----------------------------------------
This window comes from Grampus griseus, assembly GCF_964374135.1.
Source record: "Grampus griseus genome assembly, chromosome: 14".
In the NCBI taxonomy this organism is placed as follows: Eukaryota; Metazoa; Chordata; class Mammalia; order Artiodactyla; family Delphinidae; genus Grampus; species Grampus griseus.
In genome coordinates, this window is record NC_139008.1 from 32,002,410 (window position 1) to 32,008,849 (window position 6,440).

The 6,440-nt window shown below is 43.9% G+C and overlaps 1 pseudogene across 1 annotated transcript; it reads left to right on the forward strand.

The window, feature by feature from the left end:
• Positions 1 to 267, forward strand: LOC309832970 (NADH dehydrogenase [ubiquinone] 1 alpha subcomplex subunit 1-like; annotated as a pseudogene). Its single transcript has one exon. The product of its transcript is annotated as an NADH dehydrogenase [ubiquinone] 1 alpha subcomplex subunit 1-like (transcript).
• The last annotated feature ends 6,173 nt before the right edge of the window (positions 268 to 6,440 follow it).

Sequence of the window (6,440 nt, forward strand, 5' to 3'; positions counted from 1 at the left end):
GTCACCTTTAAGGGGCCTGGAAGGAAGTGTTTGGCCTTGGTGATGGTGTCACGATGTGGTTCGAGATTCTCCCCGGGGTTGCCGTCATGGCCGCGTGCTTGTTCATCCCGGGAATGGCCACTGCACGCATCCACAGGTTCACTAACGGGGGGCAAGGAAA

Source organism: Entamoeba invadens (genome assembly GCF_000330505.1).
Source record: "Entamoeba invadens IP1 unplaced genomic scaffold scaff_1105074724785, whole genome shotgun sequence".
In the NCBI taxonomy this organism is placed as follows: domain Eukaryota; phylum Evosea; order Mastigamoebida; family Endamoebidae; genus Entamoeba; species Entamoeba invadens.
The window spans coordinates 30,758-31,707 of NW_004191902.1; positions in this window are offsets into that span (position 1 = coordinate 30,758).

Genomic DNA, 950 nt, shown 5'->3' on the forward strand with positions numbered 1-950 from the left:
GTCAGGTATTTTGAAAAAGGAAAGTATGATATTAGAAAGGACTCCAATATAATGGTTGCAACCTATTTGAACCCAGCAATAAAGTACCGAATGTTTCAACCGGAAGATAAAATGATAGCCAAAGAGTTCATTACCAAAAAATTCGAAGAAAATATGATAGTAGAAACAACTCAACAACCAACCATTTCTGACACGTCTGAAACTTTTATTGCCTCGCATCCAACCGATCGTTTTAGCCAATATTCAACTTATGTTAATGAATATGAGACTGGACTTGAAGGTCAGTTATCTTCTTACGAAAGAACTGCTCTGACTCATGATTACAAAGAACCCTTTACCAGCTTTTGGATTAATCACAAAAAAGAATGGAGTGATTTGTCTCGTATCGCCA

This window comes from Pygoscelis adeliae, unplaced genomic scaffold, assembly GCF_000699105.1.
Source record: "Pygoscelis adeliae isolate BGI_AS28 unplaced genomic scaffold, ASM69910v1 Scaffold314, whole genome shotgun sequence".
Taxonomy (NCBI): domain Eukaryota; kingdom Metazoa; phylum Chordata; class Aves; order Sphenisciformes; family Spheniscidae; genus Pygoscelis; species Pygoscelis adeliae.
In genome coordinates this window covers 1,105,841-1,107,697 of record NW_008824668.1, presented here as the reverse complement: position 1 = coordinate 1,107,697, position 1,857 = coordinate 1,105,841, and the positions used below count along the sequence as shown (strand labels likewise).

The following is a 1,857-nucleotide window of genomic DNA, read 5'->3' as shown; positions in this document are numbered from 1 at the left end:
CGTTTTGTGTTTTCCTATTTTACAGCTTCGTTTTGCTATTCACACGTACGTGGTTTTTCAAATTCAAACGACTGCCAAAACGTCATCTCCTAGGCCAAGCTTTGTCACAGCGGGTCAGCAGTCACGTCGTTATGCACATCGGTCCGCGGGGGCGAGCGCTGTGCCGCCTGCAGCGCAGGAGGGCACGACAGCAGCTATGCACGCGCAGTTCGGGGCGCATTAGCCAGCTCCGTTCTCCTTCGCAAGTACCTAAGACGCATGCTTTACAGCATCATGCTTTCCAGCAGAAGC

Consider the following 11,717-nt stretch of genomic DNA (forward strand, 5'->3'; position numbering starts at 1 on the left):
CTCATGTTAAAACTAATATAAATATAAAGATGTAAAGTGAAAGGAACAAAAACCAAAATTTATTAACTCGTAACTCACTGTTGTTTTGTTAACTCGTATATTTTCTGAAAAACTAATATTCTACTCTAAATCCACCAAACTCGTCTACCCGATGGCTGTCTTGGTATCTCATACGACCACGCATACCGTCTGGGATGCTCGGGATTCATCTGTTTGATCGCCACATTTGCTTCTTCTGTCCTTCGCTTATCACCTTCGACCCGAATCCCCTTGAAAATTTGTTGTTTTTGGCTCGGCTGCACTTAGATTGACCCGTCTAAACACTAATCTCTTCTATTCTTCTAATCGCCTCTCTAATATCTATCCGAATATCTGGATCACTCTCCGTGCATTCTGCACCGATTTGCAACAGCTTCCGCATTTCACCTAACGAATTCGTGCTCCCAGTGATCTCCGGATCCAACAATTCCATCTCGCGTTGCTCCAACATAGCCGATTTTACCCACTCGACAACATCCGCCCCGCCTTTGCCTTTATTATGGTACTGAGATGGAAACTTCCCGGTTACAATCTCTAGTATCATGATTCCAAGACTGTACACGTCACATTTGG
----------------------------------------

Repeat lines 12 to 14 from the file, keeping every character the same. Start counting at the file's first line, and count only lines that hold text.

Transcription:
Source record: "Entamoeba invadens IP1 unplaced genomic scaffold scaff_1105074724785, whole genome shotgun sequence".
In the NCBI taxonomy this organism is placed as follows: domain Eukaryota; phylum Evosea; order Mastigamoebida; family Endamoebidae; genus Entamoeba; species Entamoeba invadens.
The window spans coordinates 30,758-31,707 of NW_004191902.1; positions in this window are offsets into that span (position 1 = coordinate 30,758).